ASQ-3 developmental classifications for 163 children with CHD at 6, 12, 24, and/or 36 months of age were compared with those obtained from concurrent developmental testing with the Bayley Scales of Infant and Toddler Development, Third Edition.
When ASQ-3 screening failure was defined as ⩾1 SD below the normative mean, specificity (⩾81.9%) and negative predictive value (⩾81.0%) were high across ASQ-3 areas. Sensitivity was high for gross motor skills (79.6%), increased with age for communication (35.7–100%), and generally decreased with age for problem solving (73.1–50.0%). When ASQ-3 screening failure was defined as ⩾2 SD below the normative mean, specificity (⩾93.6%) and positive predictive value (⩾74.5%) were generally high across ASQ-3 areas, but sensitivity was low (31.1%) to fair (62.8%). The ASQ-3 showed improved accuracy in predicting delays over clinical risk factors alone.
The ASQ-3 appears to be a clinically useful tool for screening development in children with CHD, although its utility varied on the basis of developmental area and time point. Clinicians are encouraged to refer children scoring ⩾1 SD below the normative mean on any ASQ-3 area for formal developmental evaluation.
To examine the clinical utility of the Pediatric Symptom Checklist 17 for identifying psychosocial concerns and improving access to psychology services within a paediatric cardiology clinic.
Parents of 561 children (aged 4–17 years) presenting for follow-up of CHD, acquired heart disease, or arrhythmia completed the Pediatric Symptom Checklist 17 as part of routine care; three items assessing parental (1) concern for learning/development, (2) questions about adjustment to cardiac diagnosis, and (3) interest in discussing concerns with a behavioural healthcare specialist were added to the questionnaire. A psychologist contacted the parents by phone if they indicated interest in speaking with a behavioural healthcare specialist.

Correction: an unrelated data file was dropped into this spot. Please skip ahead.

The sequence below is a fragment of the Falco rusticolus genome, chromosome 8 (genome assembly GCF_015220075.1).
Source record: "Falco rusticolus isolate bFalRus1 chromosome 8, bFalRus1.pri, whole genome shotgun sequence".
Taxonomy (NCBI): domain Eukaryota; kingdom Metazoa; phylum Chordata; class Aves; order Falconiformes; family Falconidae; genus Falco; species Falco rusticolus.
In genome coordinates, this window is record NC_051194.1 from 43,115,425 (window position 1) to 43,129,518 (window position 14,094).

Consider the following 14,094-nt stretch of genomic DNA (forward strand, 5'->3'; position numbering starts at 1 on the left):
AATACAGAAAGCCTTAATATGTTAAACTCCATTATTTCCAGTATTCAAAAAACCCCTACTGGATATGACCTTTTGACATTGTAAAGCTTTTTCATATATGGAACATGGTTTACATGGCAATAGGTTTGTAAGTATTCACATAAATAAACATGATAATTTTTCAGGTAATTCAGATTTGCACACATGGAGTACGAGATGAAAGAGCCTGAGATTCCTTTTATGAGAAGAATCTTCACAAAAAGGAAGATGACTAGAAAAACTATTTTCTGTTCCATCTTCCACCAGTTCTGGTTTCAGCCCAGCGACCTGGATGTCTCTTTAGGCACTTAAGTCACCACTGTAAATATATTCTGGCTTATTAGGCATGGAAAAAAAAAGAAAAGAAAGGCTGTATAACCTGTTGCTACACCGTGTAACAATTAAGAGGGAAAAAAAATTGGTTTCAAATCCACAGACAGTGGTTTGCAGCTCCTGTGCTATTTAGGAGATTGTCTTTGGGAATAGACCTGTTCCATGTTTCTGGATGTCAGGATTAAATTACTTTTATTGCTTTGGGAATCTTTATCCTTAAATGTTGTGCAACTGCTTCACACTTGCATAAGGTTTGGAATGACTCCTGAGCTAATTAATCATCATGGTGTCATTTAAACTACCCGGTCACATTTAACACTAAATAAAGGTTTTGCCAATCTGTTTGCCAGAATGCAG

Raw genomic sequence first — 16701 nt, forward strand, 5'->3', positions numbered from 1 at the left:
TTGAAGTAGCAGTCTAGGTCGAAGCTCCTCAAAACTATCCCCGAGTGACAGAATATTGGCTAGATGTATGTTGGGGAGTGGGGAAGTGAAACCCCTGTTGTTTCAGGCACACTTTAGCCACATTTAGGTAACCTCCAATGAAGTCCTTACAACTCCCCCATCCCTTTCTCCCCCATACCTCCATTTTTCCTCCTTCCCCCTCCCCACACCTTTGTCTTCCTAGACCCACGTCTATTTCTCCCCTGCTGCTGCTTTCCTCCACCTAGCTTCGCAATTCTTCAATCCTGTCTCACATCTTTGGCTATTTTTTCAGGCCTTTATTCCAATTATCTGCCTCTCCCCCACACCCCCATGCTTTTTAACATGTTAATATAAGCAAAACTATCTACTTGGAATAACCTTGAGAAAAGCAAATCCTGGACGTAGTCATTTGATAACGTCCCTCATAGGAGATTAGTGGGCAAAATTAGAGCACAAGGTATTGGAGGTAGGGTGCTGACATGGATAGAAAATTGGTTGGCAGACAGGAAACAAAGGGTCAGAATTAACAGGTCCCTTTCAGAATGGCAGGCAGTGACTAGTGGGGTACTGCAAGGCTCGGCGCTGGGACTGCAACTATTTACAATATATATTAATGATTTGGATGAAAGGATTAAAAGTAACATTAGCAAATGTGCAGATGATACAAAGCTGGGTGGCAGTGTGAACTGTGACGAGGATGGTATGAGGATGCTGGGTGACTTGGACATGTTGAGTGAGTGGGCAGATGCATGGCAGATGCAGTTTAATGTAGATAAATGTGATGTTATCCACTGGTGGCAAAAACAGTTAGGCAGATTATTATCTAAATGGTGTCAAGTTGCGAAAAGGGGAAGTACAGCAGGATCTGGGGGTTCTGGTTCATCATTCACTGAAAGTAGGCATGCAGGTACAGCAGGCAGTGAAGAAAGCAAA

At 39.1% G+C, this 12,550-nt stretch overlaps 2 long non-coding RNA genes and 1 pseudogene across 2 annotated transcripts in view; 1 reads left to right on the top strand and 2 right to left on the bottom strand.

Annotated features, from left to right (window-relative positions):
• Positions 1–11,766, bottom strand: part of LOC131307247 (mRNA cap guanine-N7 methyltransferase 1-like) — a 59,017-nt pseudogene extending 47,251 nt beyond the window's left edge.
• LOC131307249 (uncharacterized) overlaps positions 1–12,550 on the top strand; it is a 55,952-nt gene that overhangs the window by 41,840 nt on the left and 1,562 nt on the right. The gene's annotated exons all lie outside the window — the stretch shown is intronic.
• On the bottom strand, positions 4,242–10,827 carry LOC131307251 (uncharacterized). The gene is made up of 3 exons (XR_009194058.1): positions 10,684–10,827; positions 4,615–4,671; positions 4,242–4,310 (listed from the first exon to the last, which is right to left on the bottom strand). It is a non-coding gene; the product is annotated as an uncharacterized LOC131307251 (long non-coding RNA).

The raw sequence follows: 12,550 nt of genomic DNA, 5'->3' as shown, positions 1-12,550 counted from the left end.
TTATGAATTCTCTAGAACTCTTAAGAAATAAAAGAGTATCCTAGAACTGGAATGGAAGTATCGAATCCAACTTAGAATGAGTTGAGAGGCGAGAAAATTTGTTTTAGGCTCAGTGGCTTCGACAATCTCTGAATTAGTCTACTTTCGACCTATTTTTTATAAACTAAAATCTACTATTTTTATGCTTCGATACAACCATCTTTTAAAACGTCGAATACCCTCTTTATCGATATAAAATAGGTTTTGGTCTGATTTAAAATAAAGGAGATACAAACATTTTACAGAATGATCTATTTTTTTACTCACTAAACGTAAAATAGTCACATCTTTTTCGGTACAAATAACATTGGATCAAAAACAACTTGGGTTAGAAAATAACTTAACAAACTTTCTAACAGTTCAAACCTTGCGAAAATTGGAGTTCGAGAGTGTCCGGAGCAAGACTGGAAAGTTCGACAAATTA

Percentages of children scoring above clinical cut-offs for externalising (10.5%), attention (8.7%), and total (9.3%) problems were similar to a “normative” primary-care sample, whereas fewer children in this study scored above the cut-off for internalising problems (7.8%; p<0.01). Sociodemographic, but not clinical, characteristics were associated with Pediatric Symptom Checklist 17 scores. 17% of the parents endorsed concerns about learning/development, and 20% endorsed questions about adjustment to diagnosis. History of cardiac surgery was associated with increased concern about learning/development (p<0.01). Only 37% of the parents expressing psychosocial concerns reported interest in speaking with a psychologist.
The Pediatric Symptom Checklist 17 may not be sensitive to specific difficulties experienced by this patient population. A questionnaire with greater focus on learning/development and adjustment to diagnosis may yield improved utility. Psychology integration in clinics serving high-risk cardiac patients may decrease barriers to behavioural healthcare services.